Total Value of Settlement Would Top $18.7 Billion, the Largest Settlement with a Single Entity in American History Read the statement from Attorney General Loretta E. Lynch. JULY 6, 2015 -- In order to satisfy United Kingdom and U.S. securities requirements, BP announced on July 2, 2015 that it has reached an agreement in principle with the United States and the five Gulf states to settle the civil claims against the company arising out of the Deepwater Horizon oil spill tragedy. Although the terms are not final or binding until a consent decree is negotiated, undergoes public comment, and secures court approval, BP has provided information on the financial terms of the agreement. BP has announced the value of the settlement to be approximately $18.7 billion. The principle financial terms of the agreement are as follows:
- A $5.5 billion Clean Water Act penalty, 80% of which will go to restoration efforts in the affected states pursuant to a Deepwater-specific statute, the RESTORE Act. This is the largest civil penalty in the history of environmental law.
- $8.1 billion in natural resource damages (this includes $1 billion BP already committed for early restoration). BP will also pay an additional $700 million specifically to address any future natural resource damages unknown at the time of the agreement and assist in adaptive management needs. The natural resource damages money will fund gulf restoration projects as designated by the federal and state natural resource damage trustees.
- $5.9 billion to settle claims by state and local governments for economic damages they have suffered as a result of the spill.
- A total of $600 million for other claims, including claims for reimbursement of natural resource damage assessment costs and other unreimbursed federal expenses due to this incident.
- The payments to the United States will be made over time, with interest, and will be subject to parent company guarantees with BP Corporation North America Inc. as the primary guarantor and BP P.L.C. as the secondary guarantor.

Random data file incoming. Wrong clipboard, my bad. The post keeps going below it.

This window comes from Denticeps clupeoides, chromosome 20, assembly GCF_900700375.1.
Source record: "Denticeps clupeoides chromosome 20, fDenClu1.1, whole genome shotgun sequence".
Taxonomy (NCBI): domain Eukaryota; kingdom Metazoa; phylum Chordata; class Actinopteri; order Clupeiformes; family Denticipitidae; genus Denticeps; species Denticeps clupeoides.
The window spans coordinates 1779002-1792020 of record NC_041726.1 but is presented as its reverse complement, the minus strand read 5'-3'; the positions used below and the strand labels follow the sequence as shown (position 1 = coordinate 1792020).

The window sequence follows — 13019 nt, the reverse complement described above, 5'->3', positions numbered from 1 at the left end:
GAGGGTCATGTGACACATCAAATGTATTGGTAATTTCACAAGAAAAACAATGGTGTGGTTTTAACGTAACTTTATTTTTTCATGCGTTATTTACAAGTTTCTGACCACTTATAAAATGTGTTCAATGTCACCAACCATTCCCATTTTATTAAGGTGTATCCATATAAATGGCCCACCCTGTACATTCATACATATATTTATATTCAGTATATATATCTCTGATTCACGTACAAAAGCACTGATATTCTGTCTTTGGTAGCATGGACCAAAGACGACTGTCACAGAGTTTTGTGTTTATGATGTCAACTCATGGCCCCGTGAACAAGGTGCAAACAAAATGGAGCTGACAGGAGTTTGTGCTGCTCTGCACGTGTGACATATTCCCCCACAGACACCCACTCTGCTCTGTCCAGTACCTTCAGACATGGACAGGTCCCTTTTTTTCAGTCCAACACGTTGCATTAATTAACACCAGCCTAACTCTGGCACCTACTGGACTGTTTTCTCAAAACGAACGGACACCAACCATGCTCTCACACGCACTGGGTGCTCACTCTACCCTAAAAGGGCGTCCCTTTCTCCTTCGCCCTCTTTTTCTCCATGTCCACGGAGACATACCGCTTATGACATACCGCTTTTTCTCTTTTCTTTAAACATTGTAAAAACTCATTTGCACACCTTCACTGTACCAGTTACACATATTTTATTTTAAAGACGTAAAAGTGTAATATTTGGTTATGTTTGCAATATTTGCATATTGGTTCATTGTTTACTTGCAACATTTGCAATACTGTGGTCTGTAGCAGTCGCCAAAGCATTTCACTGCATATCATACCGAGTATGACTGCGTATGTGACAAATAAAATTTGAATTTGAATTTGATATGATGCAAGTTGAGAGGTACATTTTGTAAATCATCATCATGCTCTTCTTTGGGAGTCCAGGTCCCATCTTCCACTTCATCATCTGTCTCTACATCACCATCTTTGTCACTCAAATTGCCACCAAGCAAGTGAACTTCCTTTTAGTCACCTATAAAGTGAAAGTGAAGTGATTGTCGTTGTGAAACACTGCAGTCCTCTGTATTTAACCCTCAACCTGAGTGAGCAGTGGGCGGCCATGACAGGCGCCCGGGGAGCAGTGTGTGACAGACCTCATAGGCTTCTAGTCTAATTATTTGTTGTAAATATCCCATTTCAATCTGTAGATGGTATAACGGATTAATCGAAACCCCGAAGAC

A final agreement will take the form of a proposed consent decree that will be submitted for public comment and then court approval. The process of getting from the current agreement in principle to a proposed consent decree likely will take several months. If approved, this will be the largest environmental settlement in the history of the United States, and the largest civil settlement with a single entity ever by the Department of Justice. By providing a steady stream of funds during the next 15 years for restoration of natural resources and enhancement of the economies and communities of the Gulf Region, the settlement will provide lasting and significant benefits to the people and environment of the Gulf States who were most directly impacted by this tragic event. This agreement is the result of vigorous litigation by Department of Justice, together with the support of many federal agencies: particularly the U.S. Coast Guard, the Environmental Protection Agency, the National Oceanic and Atmospheric Administration, the Department of the Interior, and the Department of Agriculture.